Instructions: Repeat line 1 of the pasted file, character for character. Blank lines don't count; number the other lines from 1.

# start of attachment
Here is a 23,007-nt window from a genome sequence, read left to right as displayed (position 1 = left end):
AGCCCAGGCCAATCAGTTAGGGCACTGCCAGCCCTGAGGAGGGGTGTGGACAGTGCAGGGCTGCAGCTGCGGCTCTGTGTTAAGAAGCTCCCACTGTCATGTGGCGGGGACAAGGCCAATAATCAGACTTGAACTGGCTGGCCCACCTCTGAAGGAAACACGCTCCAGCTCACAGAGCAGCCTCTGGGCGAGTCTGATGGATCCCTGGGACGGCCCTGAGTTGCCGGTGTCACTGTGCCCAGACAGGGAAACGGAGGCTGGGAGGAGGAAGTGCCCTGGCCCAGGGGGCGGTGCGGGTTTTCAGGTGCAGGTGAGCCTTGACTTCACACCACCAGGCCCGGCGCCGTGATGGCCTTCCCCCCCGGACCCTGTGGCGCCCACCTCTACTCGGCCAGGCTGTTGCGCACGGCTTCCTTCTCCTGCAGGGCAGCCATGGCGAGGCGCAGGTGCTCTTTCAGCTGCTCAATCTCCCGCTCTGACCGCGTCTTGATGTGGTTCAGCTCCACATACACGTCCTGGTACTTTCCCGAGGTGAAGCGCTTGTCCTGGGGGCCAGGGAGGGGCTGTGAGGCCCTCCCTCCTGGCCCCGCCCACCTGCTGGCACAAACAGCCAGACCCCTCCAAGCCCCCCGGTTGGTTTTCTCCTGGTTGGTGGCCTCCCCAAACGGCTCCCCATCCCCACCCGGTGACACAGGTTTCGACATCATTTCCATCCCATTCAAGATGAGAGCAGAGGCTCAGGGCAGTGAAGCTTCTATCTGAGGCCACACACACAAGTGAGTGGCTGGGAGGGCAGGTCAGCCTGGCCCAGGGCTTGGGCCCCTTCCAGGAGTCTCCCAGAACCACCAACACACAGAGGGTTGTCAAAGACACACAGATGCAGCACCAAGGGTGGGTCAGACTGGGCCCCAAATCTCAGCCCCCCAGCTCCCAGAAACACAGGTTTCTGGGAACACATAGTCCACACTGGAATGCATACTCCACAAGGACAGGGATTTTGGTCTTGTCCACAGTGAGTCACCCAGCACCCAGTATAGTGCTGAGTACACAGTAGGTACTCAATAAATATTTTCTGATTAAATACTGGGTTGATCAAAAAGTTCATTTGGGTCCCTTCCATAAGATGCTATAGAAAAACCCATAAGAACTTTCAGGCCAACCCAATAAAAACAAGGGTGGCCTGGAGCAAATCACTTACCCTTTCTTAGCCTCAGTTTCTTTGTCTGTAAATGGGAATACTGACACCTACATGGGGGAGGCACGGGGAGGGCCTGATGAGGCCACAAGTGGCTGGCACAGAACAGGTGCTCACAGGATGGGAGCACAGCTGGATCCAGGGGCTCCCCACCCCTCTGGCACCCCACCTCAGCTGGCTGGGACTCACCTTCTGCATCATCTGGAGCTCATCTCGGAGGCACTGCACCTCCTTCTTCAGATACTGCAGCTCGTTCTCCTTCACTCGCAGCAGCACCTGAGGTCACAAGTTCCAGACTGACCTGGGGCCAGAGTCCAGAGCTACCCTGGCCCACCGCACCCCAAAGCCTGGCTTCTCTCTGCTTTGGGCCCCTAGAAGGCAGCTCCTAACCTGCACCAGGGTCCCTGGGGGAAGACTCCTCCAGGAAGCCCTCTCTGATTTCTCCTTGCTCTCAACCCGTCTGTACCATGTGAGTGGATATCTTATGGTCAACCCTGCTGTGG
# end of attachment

Here is a 23,007-nt window from a genome sequence, read left to right as displayed (position 1 = left end):